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Determining Macronutrients in Milk Powder

Paper Type: Free Essay Subject: Chemistry
Wordcount: 1633 words Published: 30th Nov 2017

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  • Stefan Dodunski & Mustafa



Proximate analysis, or Weende analysis, is the investigation of different macronutrients in food based on the scheme devised in 1860 by Henneberg and Stohmann in Germany. This analysis was originally devised to duplicate the digestion of animals where the extraction of fat was placed in an acid solution to replicate the acid in the stomach and further by alkaline digestion to replicate the environment in the small intestine. Further to this nitrogen, crude lipid, crude fibre and ash are determined chemically. The determination of crude protein is based and approximated on the nitrogen content.

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For this project proximate analysis was used to determine percentages of moisture, fat, protein and ash in food. Nitrogen-free extract (NFE), a term used to cover all other material present in the sample, is not measured by proximate analysis but calculated by subtracting from 100, the sum of the percentages of moisture, fat, protein, fibre and ash. NFE represents a rough estimate of soluble carbohydrate and all errors of various determinations are reflected in this calculation. In this experiment total carbohydrate is estimated by difference as many foods are low in fibre and the fraction is often disregarded (Food Chem. for Nutrition Laboratory Manual, 2015).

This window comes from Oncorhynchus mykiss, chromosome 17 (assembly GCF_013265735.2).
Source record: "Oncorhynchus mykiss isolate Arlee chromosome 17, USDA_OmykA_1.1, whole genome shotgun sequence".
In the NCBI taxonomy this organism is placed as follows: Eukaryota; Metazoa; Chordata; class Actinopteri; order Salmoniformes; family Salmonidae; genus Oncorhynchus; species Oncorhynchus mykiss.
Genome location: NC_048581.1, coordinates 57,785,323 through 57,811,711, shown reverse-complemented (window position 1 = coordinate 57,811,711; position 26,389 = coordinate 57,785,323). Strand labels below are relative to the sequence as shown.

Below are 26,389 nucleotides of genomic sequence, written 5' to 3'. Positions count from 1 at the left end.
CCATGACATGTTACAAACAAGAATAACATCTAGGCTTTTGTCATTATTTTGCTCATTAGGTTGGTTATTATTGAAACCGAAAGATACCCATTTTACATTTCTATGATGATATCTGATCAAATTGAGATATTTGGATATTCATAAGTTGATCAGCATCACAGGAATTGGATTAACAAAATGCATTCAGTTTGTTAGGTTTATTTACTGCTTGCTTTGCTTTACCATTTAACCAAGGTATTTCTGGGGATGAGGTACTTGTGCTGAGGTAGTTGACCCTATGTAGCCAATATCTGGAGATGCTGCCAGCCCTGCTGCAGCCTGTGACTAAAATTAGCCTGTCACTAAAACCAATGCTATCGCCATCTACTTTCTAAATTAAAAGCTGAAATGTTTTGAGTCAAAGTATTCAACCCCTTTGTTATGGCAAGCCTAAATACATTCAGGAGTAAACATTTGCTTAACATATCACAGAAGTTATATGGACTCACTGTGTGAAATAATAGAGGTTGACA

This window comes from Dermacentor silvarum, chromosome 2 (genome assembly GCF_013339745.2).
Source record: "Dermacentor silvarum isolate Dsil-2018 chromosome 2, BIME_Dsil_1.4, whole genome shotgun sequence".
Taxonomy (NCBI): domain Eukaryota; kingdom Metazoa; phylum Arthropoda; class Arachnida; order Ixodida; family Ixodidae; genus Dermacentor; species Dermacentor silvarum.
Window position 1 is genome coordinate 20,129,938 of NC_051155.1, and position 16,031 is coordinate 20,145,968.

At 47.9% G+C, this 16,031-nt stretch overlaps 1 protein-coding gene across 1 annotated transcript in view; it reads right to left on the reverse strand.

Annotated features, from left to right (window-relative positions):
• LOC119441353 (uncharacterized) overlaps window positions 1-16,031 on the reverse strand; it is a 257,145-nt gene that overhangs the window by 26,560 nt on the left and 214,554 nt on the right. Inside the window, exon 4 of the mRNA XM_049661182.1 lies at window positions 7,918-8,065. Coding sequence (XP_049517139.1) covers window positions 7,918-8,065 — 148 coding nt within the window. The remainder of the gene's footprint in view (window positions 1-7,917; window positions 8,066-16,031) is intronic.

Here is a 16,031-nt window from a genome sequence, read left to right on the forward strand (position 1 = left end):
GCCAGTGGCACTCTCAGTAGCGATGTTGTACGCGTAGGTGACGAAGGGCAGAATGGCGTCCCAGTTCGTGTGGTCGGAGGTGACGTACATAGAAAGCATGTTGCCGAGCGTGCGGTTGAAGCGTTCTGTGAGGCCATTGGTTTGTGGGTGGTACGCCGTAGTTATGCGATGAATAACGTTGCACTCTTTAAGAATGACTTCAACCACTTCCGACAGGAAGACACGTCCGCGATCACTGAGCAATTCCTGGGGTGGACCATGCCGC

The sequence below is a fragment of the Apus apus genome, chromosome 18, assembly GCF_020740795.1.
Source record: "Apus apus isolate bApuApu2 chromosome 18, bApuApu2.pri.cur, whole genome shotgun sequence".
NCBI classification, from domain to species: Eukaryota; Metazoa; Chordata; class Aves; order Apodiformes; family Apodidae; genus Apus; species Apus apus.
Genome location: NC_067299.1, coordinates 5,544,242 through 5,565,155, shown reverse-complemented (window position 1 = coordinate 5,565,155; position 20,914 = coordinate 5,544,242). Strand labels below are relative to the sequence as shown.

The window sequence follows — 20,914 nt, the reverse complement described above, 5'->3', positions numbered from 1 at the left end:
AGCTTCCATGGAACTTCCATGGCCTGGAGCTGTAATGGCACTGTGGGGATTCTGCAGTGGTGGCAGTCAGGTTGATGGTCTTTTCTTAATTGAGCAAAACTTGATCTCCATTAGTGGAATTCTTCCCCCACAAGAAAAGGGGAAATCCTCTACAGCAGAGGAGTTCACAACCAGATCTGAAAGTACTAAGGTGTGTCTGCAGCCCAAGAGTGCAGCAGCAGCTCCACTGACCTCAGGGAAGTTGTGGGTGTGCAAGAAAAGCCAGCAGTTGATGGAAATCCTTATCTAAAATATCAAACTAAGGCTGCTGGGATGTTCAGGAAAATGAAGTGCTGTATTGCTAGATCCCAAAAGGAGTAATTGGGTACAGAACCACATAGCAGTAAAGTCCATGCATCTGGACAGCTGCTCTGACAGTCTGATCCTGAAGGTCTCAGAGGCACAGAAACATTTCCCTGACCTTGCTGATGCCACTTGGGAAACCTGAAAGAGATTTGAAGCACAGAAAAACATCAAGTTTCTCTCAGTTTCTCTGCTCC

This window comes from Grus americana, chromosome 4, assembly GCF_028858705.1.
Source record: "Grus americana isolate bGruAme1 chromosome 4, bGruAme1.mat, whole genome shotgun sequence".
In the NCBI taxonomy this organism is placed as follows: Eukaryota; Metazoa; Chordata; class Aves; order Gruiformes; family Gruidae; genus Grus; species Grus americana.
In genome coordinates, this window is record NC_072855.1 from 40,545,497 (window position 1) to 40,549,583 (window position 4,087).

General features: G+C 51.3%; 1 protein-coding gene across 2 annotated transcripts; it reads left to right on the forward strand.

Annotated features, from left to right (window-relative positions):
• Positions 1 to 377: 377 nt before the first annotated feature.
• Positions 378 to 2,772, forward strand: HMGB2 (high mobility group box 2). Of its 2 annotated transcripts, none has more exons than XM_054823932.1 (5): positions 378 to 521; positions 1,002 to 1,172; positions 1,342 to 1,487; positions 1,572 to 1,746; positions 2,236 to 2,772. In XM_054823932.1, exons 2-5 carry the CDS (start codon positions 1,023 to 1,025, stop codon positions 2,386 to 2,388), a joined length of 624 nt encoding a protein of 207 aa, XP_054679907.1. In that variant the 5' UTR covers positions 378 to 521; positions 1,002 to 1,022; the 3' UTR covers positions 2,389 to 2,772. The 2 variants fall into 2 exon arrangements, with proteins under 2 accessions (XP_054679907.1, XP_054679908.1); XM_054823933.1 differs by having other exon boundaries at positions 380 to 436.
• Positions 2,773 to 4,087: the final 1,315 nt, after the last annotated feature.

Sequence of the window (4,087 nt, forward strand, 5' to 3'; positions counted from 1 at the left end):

The food industry is highly regulated by government protocols and international standards and policies which ensure appropriate quality control and supply chain management of food products. In order to ensure that food products meet these requirements food analysis of the composition and characteristics of the foods are mandatory. The entire supply chain is monitored and controlled, from raw ingredients, through to production and within the marketplace (Nielson, 2010).

Proximate analysis is the general way of estimating food composition and is very adept at comparing foods for nutritive value, legal aspects and blending of various foods in industry. Though this is a general comparison it is not specific to determining a specific substance or compound within a food but only a general estimation of moisture, ash and macronutrients (except alcohol). The determination of a specific substance is called “ultimate” analysis and is not used in the food industry for general comparisons. Methods of proximate analysis are empirical and are more easily performed and if procedure is done with good precision, can be reproducible (Food Chem. for Nutrition Lab Manual, 2015).